Ball four wasn't even close. It often wasn't in our league for 11-and 12-year-olds. I tried to contain my excitement as I tossed away the bat, a 30-inch Dick McAuliffe model, and trotted to first.
My heart pounded. I hardly heard my coach, who was standing in the first-base box, speak. He didn't know what I was up to, anyway. No one suspected—not my teammates, not the pitcher, not the catcher, not my father and mother, standing nearby. I had that sweaty-handed feeling a kid gets when he's about to do something he's not supposed to do.
"You're on your own," the coach said. He'd been saying that since the day I'd first pulled off a delayed steal, breaking his rule about not stealing without a sign, but establishing myself as a hustler. We all know what a hustler is—someone who can't hit. Or shoot. Or block. He can usually run, though. He'll know the rules, the strategies, the right play to make, even if he can't always make it. Hustling is the only way you can survive in athletics when you're shorter and scrawnier than others your age.
Mark Milaud, for example, never had to hustle. Mark was well-built, well-coordinated and nearly impossible to beat in any sports competition. He was the star pitcher, the forward with the smooth moves, the quarterback with a cool head and a keen eye, a man among seventh-graders. He had to unbutton his cuffs to take off his shirt. Thin-wristed 12-year-olds notice such things. Mark was strong and talented. But even Mark never stole two bases on one pitch.
Our league allowed no leadoffs. Base runners could not leave the bag until the ball crossed the plate, in deference to limp-armed catchers already encumbered with oversized protective gear. This rule hampered me, a classic good-field no-hit shortstop, because my only weapon was speed. Several games earlier, however, I'd circumvented the league rule and our coach's policy with a delayed steal, strolling oh-so-casually off base after the pitch, then lighting out for second as the catcher started his toss back to the mound. This sudden move startled my coach and brought shouts of alarm from the infielders. But the ball was already arcing lazily back to the pitcher, who, by the time he got it, could only turn and watch me slide into second. In another game the catcher pumped three times, waiting for the shortstop to cover, and the ball arrived far too late. Another time it rolled harmlessly out of his hand as he tried to stop his throwing motion. I was onto something.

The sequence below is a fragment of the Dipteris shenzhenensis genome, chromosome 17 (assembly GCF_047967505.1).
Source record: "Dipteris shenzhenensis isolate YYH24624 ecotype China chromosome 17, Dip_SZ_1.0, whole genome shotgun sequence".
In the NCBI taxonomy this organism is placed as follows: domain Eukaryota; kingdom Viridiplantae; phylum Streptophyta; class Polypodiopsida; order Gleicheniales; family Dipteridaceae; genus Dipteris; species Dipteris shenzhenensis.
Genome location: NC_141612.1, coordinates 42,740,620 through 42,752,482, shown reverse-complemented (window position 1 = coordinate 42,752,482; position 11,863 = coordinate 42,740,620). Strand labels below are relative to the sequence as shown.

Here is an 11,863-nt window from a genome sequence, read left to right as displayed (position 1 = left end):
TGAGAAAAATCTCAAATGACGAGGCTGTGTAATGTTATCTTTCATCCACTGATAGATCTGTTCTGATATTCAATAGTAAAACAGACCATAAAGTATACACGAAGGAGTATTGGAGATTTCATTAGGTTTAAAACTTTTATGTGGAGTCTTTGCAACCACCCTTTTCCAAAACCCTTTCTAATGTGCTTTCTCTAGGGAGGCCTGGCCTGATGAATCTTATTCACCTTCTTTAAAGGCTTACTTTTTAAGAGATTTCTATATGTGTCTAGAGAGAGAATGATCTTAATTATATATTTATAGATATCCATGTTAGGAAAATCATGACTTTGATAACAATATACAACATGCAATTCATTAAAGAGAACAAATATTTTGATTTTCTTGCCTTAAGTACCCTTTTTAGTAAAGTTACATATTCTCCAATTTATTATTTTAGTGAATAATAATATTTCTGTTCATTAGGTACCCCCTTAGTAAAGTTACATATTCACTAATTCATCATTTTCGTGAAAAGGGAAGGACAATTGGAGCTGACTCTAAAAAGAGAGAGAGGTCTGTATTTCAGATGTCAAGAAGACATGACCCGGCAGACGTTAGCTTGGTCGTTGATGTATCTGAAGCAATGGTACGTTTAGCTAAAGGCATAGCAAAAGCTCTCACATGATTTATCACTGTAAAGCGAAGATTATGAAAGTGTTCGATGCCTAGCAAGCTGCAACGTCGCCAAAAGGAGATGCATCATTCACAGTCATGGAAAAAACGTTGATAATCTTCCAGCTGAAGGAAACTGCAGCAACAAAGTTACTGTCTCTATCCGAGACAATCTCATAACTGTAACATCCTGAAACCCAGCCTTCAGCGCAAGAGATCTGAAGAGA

Stealing two bases on one pitch would be striking a blow for those at the bottom of the batting order. It would be the kind of accomplishment that would linger in the memory of a hustler who never hit .300 and whose only "home run" was a double extended by two throwing errors.
The few highlights in my hopelessly frustrating athletic career were attributable to my running ability and a certain measure of alertness. Though I never scored a point in three years as a last-string junior high basketball player, I once started a game, thanks to speed and cunning. Our coach, angry at the team for a lack of—you guessed it—hustle, announced a series of wind sprints to decide the next game's starting five. My heart leapt. Except for the team's regular guards, I knew I could beat most anyone on the roster. So I held back in the first two races, conserving energy while those two speedsters won, then turned it on for the third sprint to win by a step.
The rueful coach had to let me start. The first time I touched the ball, putting it in play after my man scored, my teammates all ran downcourt, no doubt confused by the new lineup. Anxiously waiting for one of them to respond to my cries, I stepped on the inbounds line. From there it only got worse.
So that summer evening on the ball field remains my fondest athletic memory. I'd planned the play for days, and everything was falling into place. Nobody else on base, an unsuspecting pitcher was on the mound, and Jeff was behind the plate. Jeff, an excitable sort, was a year younger than I but a little bigger. For some long-forgotten reason, he was a neighborhood rival and embarrassing him held particular appeal for me.
I leaned toward second, my back foot still touching the bag, as the rules dictated. The first pitch was a ball. I walked off the bag, testing the water. Jeff didn't even glance my way as he lobbed the ball back to the pitcher. He shifted the bulky chest protector and resumed his crouch. I retreated to first.
The next pitch was another ball. I strolled away from the base, five feet, 10 feet, 15 feet, watching as Jeff routinely cocked his arm and started to throw. I took off, pumping my arms, hearing shouts and seeing the shortstop and second baseman converge. But the ball never arrived and I cruised in standing up, looking over my shoulder at home plate, where Jeff stood, ball in hand, arguing with the umpire.
Without pausing once, I rounded the bag, walking and watching. Jeff continued to complain, slightly turning his back to the infield. The third baseman, distracted by the ruckus at home, stood several yards from base. When Jeff finally shrugged and began to toss the ball back to the pitcher, I took off again and sailed into third, sliding for effect, though again there was no throw. I dusted myself off and couldn't help smiling as I looked at Jeff, mask off now, glaring speechlessly at the ump, who was also smiling as he shrugged and turned away.
I didn't score, and we lost the game, but I'd pulled off a one-man double steal. In the twilight the bats made a familiar sound as we slipped them into a large canvas bag. My coach came up, bases under his arm, and smiled. "I'm glad you didn't tell me what you were going to do," he said. "Good hustle."
SAM Q. WEISSMAN